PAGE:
Prop Yo’self: 6 Surprising Yoga Prop Setups You Probably Haven’t Tried Yet

From the standard (read: blocks and straps) to the more surprising (foam pool noodles!), here’s how to modify a few common poses to gain strength, flexibility, and stability.
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Foot work with block

International yoga teacher Desirée Rumbaugh explains six new uses for yoga props.

When you walk into your yoga studio for class, do you grab two blocks, three blankets, and a strap? Or do you tend to skip the props, thinking you don’t really need them?

If you fall into the latter camp, San Diego-based yoga teacher Desirée Rumbaugh says it’s time to start using all the props.“If you don’t use them, chances are you rely on cheating or compensating in postures, neither of which are sustainable long term,” she says. “Using props is really the only way to stay honest in a practice.”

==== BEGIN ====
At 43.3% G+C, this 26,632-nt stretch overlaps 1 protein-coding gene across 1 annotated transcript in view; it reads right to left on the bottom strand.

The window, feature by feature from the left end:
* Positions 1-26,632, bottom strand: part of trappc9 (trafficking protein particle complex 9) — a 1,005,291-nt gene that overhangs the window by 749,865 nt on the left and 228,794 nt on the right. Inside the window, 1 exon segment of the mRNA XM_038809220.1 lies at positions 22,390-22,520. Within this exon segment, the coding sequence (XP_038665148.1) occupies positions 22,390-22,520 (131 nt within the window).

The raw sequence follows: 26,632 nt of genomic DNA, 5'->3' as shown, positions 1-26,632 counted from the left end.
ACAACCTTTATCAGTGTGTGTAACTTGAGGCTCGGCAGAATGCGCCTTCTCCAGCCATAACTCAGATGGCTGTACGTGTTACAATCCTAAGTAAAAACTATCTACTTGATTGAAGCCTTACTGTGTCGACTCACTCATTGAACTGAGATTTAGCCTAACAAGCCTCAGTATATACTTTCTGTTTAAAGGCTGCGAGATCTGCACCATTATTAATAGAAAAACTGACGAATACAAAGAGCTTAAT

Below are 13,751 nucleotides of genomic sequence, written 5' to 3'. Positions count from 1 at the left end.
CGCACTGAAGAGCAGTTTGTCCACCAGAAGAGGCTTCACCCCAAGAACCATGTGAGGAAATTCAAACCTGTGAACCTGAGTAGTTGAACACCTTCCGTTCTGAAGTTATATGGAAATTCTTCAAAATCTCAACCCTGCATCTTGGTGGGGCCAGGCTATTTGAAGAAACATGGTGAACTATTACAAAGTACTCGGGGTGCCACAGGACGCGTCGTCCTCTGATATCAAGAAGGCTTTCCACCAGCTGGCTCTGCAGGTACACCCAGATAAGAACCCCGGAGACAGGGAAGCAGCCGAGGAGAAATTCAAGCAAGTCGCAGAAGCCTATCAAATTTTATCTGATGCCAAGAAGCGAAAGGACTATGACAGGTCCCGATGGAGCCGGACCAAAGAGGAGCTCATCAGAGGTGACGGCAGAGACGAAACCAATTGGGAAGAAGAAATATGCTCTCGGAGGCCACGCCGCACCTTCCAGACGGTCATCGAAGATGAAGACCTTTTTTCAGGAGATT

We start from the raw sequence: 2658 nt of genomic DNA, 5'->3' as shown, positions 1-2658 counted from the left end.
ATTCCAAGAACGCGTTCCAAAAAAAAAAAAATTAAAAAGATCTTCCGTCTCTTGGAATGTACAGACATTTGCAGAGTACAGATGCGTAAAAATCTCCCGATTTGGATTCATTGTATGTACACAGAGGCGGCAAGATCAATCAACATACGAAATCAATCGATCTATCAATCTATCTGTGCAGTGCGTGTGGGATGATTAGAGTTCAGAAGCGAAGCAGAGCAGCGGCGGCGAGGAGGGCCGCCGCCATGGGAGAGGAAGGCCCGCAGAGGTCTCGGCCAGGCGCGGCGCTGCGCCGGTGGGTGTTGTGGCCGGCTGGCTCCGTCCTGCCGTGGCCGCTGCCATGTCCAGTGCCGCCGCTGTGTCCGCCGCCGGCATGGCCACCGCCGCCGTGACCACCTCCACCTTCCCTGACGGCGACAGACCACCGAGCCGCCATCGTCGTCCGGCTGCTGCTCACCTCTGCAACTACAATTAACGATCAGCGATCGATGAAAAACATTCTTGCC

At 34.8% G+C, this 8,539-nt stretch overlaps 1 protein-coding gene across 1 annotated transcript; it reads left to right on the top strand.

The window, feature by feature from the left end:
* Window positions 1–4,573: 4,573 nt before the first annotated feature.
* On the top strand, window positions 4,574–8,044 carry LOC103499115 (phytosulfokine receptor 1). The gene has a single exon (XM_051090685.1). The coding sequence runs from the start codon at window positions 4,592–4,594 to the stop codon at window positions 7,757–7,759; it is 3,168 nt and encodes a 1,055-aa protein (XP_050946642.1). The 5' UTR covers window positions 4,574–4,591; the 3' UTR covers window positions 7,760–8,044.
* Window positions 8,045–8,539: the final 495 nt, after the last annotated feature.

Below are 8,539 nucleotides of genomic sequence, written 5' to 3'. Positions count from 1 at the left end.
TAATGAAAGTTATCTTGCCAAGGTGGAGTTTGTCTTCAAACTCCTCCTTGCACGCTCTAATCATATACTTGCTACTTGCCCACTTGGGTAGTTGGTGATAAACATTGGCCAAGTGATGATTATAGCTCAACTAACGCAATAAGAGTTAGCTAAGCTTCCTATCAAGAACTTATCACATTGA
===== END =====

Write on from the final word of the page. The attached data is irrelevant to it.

This is true for even the most seasoned yogis. Even Rumbaugh says she has had moments where she’s taken an I-don’t-need-props attitude. Now, she uses them every time she rolls out her mat. “The truth is that props have nothing to do with a lack of experience,” she says. “Using props is about three things: building strength, understanding your anatomy, and honestly accepting where you are right now in your yoga practice. All the advanced yogis I know make great use of props to help them open—and relax—their tight spots.”

See also 7 Best Yoga Props, According to 7 Top Teachers Around the Country

Ready to prop yo’self? These 6 poses use props in a surprising way:

About the Author
Elizabeth Marglin is a yogi and writer in Lyons, Colorado.